The Negotiator: A Memoir

The Negotiator: A Memoir

Audio CD(Unabridged)

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Compelling, poignant, enlightening stories from former Senate Majority Leader George Mitchell about growing up in Maine, his years in the Senate, working to bring peace to Northern Ireland and the Middle East, and what he's learned about the art of negotiation during every stage of his life. It's a classic story of the American Dream.

George Mitchell grew up in a working class family in Manie, experiencing firsthand the demoralizing effects of unemployment when his father was laid off from a lifelong job. But education was always a household priority, and Mitchell embraced every opportunity that came his way, eventually becoming the ranking Democrat in the Senate during the administrations of George H.W. Bush and Bill Clinton.

Told with wit, frankness, and a style all his own, Senator Mitchell's memoir reveals many insights into the art of negotiation. Mitchell looks back at his adventures in law and politics-including instrumental work on clean air and water legislation, the Iran-Contra hearings, and healthcare reform-as well as life after the Senate, from leading the successful Northern Ireland peace process, to serving as chairman of The Walt Disney Company, to heading investigations into the use of steroids in baseball and unethical activity surrounding the Olympic Games. Through it all, Senator Mitchells incredible stories some hilarious, others tragic, all revealing offer invaluable insights into critical moments in the last half-century of business, law, and politics, both domestic and international.

Product Details

ISBN-13: 9781622319206
Publisher: HighBridge Company
Publication date: 05/05/2015
Edition description: Unabridged
Product dimensions: 5.60(w) x 6.00(h) x 0.60(d)

About the Author

George J. Mitchell served as a Democratic senator from Maine from 1980 to 1995 and Senate majority leader from 1989 to 1995. He was the primary architect of the 1998 Good Friday Agreement for peace in Northern Ireland and U.S. Special Envoy for Middle East Peace. His books include The Negotiator and A Path to Peace.

Norman Dietz is a writer, an actor, and a solo performer. He has also performed frequently on radio and television, and he has recorded over 150 audiobooks, many of which have earned him awards from AudioFile magazine, the ALA, and Publishers Weekly. Additionally, AudioFile named Norman one of the Best Voices of the Century.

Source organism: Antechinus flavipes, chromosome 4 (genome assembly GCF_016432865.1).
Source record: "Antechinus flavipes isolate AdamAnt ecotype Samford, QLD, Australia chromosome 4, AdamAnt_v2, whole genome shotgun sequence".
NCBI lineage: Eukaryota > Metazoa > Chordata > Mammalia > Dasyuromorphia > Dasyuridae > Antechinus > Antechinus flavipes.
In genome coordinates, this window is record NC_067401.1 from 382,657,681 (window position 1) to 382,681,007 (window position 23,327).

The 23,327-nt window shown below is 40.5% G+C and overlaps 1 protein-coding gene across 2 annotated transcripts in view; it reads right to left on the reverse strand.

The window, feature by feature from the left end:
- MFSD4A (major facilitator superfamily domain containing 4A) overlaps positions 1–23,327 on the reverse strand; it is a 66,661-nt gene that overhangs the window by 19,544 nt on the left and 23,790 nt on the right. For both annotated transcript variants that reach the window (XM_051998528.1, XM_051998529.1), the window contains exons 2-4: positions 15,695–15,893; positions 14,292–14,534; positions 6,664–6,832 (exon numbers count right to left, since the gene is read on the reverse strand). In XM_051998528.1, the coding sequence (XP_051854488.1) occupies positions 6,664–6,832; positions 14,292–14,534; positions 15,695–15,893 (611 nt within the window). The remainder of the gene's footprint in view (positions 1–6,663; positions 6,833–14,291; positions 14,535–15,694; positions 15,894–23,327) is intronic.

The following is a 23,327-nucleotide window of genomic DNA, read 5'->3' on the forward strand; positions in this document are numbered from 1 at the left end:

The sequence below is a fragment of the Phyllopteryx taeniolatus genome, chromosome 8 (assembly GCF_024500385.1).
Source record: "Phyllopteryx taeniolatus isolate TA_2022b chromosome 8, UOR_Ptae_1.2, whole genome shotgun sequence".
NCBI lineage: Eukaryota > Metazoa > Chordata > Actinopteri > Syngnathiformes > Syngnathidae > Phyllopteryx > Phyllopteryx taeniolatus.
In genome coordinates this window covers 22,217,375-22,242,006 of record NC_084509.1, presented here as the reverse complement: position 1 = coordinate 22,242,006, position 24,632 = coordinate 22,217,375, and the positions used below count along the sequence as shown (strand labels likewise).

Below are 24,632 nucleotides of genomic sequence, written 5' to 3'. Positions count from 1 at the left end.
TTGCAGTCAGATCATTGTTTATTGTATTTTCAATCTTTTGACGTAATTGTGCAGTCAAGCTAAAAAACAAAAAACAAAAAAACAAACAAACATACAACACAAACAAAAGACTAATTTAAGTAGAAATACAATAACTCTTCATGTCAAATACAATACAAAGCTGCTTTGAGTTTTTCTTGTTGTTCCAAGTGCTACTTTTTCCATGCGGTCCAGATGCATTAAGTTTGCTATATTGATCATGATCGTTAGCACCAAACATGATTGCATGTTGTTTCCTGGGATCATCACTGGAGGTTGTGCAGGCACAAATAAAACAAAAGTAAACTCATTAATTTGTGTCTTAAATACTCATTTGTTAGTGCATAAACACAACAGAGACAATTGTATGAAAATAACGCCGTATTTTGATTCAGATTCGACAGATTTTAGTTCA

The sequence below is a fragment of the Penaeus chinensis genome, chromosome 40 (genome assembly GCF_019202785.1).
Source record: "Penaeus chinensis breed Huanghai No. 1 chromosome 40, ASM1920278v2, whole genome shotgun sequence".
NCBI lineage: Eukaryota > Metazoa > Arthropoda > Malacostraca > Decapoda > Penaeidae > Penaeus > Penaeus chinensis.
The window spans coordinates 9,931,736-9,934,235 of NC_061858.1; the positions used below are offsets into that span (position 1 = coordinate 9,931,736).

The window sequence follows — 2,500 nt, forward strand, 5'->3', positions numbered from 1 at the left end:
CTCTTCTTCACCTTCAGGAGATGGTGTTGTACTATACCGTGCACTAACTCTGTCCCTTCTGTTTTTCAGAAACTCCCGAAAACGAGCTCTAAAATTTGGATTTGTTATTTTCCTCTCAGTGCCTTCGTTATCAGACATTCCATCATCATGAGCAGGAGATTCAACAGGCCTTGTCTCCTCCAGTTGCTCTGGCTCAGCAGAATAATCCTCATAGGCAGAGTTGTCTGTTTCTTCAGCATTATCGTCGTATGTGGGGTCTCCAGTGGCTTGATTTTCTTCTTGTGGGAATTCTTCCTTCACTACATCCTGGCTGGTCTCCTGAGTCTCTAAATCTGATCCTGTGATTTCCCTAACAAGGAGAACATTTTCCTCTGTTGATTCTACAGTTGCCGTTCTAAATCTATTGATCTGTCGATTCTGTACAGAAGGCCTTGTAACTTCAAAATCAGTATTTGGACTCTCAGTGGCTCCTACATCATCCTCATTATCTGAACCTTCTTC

Read an Excerpt

The Negotiator

  • Right over there, just across the tracks, in what used to be Head of Falls, the senator was born.”

    As he said those words, Tom Nale, the mayor of Waterville, pointed to his left. The few people in the crowd, standing in the November cold, instinctively turned to look. From the square in front of City Hall, where the Veterans Day ceremony was taking place, they could see little: a railroad track, across it a parking lot, and then a short, grassy slope down to the Kennebec River. As I too looked toward the river, I thought about living “right over there” many years ago.

    Head of Falls, usually pronounced “hedda falls,” was the informal name given to a small triangle of land along the banks of the Kennebec River in Waterville, Maine. Bounded roughly by a railroad track, the river, and a textile mill, it consisted of about two acres of land onto which were crammed dozens of buildings, most of them apartment houses. Inside were jammed scores of families, almost all of them immigrants. It was the lowest rung on the American ladder of success.

    Prior to 1900 most of them were French Canadian from Quebec. As families established themselves, they moved up and out of Head of Falls and were replaced by more recent immigrants. After the turn of the century, as the number of immigrants from what is now known as Lebanon grew, they gradually displaced the French Canadians, who in turn moved to a section of Waterville called The Plains. By 1933, when I was born, almost all of the families living there were Lebanese immigrants; a few French Canadian families remained, in homes adjacent to the textile mill.